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Open Access Research article

Benefits of extensive recruitment effort persist during follow-ups and are consistent across age group and survey method. The TRAILS study

Esther Nederhof1*, Frederike Jörg12, Dennis Raven1, René Veenstra3, Frank C Verhulst4, Johan Ormel1 and Albertine J Oldehinkel1

Author Affiliations

1 Interdisciplinary Center Psychopathology and Emotion regulation, University Center for Psychiatry, University Medical Center Groningen, University of Groningen, Groningen, The Netherlands

2 Friesland Mental Health Services, Leeuwarden, The Netherlands

3 Department of Sociology, University of Groningen, Groningen, The Netherlands

4 Department of Child and Adolescent Psychiatry, Erasmus University Medical Center, Rotterdam, The Netherlands

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BMC Medical Research Methodology 2012, 12:93  doi:10.1186/1471-2288-12-93

Published: 2 July 2012

Abstract

Background

Extensive recruitment effort at baseline increases representativeness of study populations by decreasing non-response and associated bias. First, it is not known to what extent increased attrition occurs during subsequent measurement waves among subjects who were hard-to-recruit at baseline and what characteristics the hard-to-recruit dropouts have compared to the hard-to-recruit retainers. Second, it is unknown whether characteristics of hard-to-recruit responders in a prospective population based cohort study are similar across age group and survey method.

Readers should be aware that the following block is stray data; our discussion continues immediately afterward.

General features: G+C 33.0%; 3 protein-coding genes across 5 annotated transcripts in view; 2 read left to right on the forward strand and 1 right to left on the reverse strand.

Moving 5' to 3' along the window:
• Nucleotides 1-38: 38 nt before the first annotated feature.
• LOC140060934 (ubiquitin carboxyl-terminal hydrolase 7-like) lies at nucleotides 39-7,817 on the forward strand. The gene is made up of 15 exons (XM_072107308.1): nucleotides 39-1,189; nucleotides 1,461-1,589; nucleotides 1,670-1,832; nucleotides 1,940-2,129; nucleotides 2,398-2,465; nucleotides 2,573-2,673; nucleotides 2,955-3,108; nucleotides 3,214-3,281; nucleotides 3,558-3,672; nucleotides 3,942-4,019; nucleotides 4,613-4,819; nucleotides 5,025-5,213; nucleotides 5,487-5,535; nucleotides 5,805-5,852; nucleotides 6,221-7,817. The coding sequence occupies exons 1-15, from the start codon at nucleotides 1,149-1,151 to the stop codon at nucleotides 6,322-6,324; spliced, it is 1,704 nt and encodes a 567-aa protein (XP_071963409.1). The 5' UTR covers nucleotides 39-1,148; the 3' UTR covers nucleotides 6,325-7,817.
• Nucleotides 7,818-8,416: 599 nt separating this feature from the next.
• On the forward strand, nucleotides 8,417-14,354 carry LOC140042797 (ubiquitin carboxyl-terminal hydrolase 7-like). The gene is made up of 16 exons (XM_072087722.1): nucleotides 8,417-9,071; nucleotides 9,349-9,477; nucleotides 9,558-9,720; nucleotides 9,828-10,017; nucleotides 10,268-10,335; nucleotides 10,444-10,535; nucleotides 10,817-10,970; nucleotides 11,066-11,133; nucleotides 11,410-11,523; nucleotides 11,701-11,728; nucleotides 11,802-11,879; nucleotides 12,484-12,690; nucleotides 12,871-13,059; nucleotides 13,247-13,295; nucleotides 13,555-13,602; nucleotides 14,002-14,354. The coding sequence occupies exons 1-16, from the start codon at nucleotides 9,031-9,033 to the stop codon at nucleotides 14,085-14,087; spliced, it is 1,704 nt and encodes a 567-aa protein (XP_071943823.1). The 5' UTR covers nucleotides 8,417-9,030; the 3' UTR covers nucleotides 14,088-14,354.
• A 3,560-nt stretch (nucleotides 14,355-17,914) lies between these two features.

Methods

First, we compared first wave (T1) easy-to-recruit with hard-to-recruit responders of the TRacking Adolescents’ Individual Lives Survey (TRAILS), a prospective population based cohort study of Dutch (pre)adolescents (at first wave: n = 2230, mean age = 11.09 (SD 0.56), 50.8% girls), with regard to response rates at subsequent measurement waves. Second, easy-to-recruit and hard-to-recruit participants at the fourth TRAILS measurement wave (n = 1881, mean age = 19.1 (SD 0.60), 52.3% girls) were compared with fourth wave non-responders and earlier stage drop-outs on family composition, socioeconomic position (SEP), intelligence (IQ), education, sociometric status, substance use, and psychopathology.

Results

First, over 60% of the hard-to-recruit responders at the first wave were retained in the sample eight years later at the fourth measurement wave. Hard-to-recruit dropouts did not differ from hard-to-recruit retainers. Second, extensive recruitment efforts for the web based survey convinced a population of nineteen year olds with similar characteristics as the hard-to-recruit eleven year olds that were persuaded to participate in a school-based survey. Some characteristics associated with being hard-to-recruit (as compared to being easy-to-recruit) were more pronounced among non-responders, resembling the baseline situation (De Winter et al.2005).

Conclusions

First, extensive recruitment effort at the first assessment wave of a prospective population based cohort study has long lasting positive effects. Second, characteristics of hard-to-recruit responders are largely consistent across age groups and survey methods.